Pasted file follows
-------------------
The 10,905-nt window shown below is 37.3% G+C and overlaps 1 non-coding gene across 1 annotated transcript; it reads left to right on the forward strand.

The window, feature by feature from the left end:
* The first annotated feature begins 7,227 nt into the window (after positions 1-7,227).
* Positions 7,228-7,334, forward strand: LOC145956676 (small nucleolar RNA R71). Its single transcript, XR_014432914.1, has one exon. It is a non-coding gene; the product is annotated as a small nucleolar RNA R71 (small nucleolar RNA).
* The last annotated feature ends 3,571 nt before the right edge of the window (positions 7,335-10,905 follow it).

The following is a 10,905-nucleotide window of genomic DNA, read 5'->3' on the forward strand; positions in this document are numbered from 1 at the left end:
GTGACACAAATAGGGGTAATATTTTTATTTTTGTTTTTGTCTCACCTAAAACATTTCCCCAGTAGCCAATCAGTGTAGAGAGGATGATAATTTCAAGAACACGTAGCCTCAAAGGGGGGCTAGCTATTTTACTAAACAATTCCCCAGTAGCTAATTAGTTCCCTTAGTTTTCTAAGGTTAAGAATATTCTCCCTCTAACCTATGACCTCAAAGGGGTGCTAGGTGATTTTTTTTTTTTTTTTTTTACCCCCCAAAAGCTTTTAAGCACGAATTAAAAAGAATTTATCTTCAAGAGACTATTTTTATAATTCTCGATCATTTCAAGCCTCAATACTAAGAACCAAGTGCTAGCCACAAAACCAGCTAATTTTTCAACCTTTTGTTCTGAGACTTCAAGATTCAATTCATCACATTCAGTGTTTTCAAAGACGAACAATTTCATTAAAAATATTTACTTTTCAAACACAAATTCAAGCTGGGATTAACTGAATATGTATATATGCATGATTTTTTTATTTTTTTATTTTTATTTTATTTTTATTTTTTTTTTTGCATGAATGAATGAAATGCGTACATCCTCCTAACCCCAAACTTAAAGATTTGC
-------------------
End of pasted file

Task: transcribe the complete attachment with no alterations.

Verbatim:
The 10,905-nt window shown below is 37.3% G+C and overlaps 1 non-coding gene across 1 annotated transcript; it reads left to right on the forward strand.

The window, feature by feature from the left end:
* The first annotated feature begins 7,227 nt into the window (after positions 1-7,227).
* Positions 7,228-7,334, forward strand: LOC145956676 (small nucleolar RNA R71). Its single transcript, XR_014432914.1, has one exon. It is a non-coding gene; the product is annotated as a small nucleolar RNA R71 (small nucleolar RNA).
* The last annotated feature ends 3,571 nt before the right edge of the window (positions 7,335-10,905 follow it).

The following is a 10,905-nucleotide window of genomic DNA, read 5'->3' on the forward strand; positions in this document are numbered from 1 at the left end:
GTGACACAAATAGGGGTAATATTTTTATTTTTGTTTTTGTCTCACCTAAAACATTTCCCCAGTAGCCAATCAGTGTAGAGAGGATGATAATTTCAAGAACACGTAGCCTCAAAGGGGGGCTAGCTATTTTACTAAACAATTCCCCAGTAGCTAATTAGTTCCCTTAGTTTTCTAAGGTTAAGAATATTCTCCCTCTAACCTATGACCTCAAAGGGGTGCTAGGTGATTTTTTTTTTTTTTTTTTTACCCCCCAAAAGCTTTTAAGCACGAATTAAAAAGAATTTATCTTCAAGAGACTATTTTTATAATTCTCGATCATTTCAAGCCTCAATACTAAGAACCAAGTGCTAGCCACAAAACCAGCTAATTTTTCAACCTTTTGTTCTGAGACTTCAAGATTCAATTCATCACATTCAGTGTTTTCAAAGACGAACAATTTCATTAAAAATATTTACTTTTCAAACACAAATTCAAGCTGGGATTAACTGAATATGTATATATGCATGATTTTTTTATTTTTTTATTTTTATTTTATTTTTATTTTTTTTTTTGCATGAATGAATGAAATGCGTACATCCTCCTAACCCCAAACTTAAAGATTTGC